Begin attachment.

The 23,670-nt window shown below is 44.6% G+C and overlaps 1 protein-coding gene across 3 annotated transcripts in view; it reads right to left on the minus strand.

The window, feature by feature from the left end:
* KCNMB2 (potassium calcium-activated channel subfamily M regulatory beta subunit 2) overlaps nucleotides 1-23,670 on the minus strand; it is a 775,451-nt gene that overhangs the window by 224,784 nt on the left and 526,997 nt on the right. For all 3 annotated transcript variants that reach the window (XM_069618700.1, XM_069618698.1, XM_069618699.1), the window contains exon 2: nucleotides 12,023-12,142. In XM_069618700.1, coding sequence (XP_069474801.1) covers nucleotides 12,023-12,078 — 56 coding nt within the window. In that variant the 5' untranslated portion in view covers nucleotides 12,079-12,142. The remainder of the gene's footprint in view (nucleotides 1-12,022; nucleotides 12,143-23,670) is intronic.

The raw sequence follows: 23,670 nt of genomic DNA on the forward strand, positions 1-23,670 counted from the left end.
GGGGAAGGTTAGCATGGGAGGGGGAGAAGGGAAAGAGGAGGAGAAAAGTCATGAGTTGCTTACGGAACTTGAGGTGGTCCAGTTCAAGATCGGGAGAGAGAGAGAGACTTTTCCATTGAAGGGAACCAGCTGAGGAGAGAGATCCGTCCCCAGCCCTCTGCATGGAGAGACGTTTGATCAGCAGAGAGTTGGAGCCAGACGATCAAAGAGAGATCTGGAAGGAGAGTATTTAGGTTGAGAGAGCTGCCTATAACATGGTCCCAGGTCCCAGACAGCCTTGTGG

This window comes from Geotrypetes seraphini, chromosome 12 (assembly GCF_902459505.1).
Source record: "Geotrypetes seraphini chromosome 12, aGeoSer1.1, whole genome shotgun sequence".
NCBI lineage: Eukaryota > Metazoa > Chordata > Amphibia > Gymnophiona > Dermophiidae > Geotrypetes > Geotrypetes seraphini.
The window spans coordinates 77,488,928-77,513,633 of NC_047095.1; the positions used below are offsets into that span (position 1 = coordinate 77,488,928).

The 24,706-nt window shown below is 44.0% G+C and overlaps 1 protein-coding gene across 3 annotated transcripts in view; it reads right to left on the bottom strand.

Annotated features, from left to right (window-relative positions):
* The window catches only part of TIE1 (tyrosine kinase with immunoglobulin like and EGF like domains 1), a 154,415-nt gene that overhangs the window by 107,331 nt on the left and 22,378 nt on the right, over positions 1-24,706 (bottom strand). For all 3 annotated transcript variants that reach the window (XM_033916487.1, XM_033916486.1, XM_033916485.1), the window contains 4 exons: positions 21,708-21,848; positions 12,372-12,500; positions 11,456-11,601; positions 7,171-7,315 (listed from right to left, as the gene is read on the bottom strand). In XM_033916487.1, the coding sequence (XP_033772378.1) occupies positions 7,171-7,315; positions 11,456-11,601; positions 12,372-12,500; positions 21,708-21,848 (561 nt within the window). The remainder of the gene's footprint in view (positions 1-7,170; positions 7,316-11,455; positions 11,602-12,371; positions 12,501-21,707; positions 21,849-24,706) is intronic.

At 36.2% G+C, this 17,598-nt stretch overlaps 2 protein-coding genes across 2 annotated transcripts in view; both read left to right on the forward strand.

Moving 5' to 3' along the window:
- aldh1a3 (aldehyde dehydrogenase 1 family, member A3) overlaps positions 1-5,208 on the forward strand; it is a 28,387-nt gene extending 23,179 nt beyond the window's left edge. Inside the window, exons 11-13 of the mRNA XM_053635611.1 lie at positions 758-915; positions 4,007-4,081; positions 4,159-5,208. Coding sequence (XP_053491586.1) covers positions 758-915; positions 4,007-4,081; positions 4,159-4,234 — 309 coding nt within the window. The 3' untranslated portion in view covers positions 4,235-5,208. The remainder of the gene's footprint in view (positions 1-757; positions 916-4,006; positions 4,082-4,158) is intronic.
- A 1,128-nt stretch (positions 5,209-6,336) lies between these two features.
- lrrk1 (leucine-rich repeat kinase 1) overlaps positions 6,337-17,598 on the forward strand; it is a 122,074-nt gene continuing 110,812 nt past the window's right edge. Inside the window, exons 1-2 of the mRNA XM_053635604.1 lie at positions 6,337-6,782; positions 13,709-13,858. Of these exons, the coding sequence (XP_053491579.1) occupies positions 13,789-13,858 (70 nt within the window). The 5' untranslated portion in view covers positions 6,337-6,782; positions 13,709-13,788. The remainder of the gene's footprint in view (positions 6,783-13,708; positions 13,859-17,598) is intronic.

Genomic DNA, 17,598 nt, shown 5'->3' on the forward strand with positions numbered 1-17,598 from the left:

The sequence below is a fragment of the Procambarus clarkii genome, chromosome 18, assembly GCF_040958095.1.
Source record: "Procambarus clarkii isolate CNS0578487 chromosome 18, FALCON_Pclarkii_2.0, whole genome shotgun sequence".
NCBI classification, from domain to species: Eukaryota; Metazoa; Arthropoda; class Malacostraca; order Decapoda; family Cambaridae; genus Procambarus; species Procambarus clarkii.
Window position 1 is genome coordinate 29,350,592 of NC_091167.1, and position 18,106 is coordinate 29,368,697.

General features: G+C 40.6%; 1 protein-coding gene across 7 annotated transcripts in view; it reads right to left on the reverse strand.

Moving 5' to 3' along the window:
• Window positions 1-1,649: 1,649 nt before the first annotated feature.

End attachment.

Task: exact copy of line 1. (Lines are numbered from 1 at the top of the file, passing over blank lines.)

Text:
The 23,670-nt window shown below is 44.6% G+C and overlaps 1 protein-coding gene across 3 annotated transcripts in view; it reads right to left on the minus strand.